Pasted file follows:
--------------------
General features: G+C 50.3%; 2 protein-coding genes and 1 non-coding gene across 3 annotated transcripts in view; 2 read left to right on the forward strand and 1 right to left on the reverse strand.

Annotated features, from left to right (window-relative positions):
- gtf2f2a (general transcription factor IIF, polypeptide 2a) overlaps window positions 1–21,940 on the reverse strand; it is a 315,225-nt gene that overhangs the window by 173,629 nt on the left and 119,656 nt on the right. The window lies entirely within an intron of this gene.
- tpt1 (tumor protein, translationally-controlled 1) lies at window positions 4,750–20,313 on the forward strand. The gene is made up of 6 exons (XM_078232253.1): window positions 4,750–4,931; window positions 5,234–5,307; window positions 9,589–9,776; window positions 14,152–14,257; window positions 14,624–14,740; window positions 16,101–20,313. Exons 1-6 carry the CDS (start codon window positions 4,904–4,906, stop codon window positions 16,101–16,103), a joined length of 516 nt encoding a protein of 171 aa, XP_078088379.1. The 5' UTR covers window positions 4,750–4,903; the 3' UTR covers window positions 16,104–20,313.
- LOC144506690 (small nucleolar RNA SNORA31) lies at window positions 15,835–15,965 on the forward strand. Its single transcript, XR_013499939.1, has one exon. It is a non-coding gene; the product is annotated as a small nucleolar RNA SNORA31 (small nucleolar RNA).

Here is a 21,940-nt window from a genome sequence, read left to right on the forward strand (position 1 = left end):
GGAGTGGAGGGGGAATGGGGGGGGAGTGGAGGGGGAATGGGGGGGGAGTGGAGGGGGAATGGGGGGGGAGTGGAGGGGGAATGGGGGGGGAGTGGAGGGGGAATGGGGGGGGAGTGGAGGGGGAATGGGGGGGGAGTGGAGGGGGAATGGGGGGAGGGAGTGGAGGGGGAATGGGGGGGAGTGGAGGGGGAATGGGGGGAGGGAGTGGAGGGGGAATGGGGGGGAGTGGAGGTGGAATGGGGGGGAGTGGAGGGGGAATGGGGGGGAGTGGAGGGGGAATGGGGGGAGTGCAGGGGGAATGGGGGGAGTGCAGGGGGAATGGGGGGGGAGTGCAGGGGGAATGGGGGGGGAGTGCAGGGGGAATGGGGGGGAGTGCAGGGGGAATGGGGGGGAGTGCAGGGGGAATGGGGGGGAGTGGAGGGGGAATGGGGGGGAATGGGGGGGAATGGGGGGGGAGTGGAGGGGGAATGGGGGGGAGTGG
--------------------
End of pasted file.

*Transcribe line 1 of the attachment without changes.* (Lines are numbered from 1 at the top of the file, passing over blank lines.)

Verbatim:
General features: G+C 50.3%; 2 protein-coding genes and 1 non-coding gene across 3 annotated transcripts in view; 2 read left to right on the forward strand and 1 right to left on the reverse strand.